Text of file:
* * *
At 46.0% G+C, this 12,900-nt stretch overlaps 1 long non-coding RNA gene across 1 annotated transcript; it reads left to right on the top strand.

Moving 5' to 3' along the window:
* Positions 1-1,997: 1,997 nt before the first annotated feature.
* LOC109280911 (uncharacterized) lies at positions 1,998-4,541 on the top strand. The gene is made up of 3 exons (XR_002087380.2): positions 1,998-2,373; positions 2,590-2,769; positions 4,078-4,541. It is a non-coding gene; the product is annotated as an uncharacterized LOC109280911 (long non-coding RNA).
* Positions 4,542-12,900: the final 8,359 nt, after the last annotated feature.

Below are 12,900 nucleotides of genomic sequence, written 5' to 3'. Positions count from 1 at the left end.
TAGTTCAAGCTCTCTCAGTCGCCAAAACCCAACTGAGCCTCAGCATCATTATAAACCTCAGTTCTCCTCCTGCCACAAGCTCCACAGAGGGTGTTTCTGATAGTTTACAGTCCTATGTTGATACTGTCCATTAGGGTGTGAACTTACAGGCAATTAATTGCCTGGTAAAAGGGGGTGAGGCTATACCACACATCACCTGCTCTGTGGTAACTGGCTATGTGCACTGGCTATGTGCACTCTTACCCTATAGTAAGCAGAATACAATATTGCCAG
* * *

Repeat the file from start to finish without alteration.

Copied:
At 46.0% G+C, this 12,900-nt stretch overlaps 1 long non-coding RNA gene across 1 annotated transcript; it reads left to right on the top strand.

Moving 5' to 3' along the window:
* Positions 1-1,997: 1,997 nt before the first annotated feature.
* LOC109280911 (uncharacterized) lies at positions 1,998-4,541 on the top strand. The gene is made up of 3 exons (XR_002087380.2): positions 1,998-2,373; positions 2,590-2,769; positions 4,078-4,541. It is a non-coding gene; the product is annotated as an uncharacterized LOC109280911 (long non-coding RNA).
* Positions 4,542-12,900: the final 8,359 nt, after the last annotated feature.

Below are 12,900 nucleotides of genomic sequence, written 5' to 3'. Positions count from 1 at the left end.
TAGTTCAAGCTCTCTCAGTCGCCAAAACCCAACTGAGCCTCAGCATCATTATAAACCTCAGTTCTCCTCCTGCCACAAGCTCCACAGAGGGTGTTTCTGATAGTTTACAGTCCTATGTTGATACTGTCCATTAGGGTGTGAACTTACAGGCAATTAATTGCCTGGTAAAAGGGGGTGAGGCTATACCACACATCACCTGCTCTGTGGTAACTGGCTATGTGCACTGGCTATGTGCACTCTTACCCTATAGTAAGCAGAATACAATATTGCCAG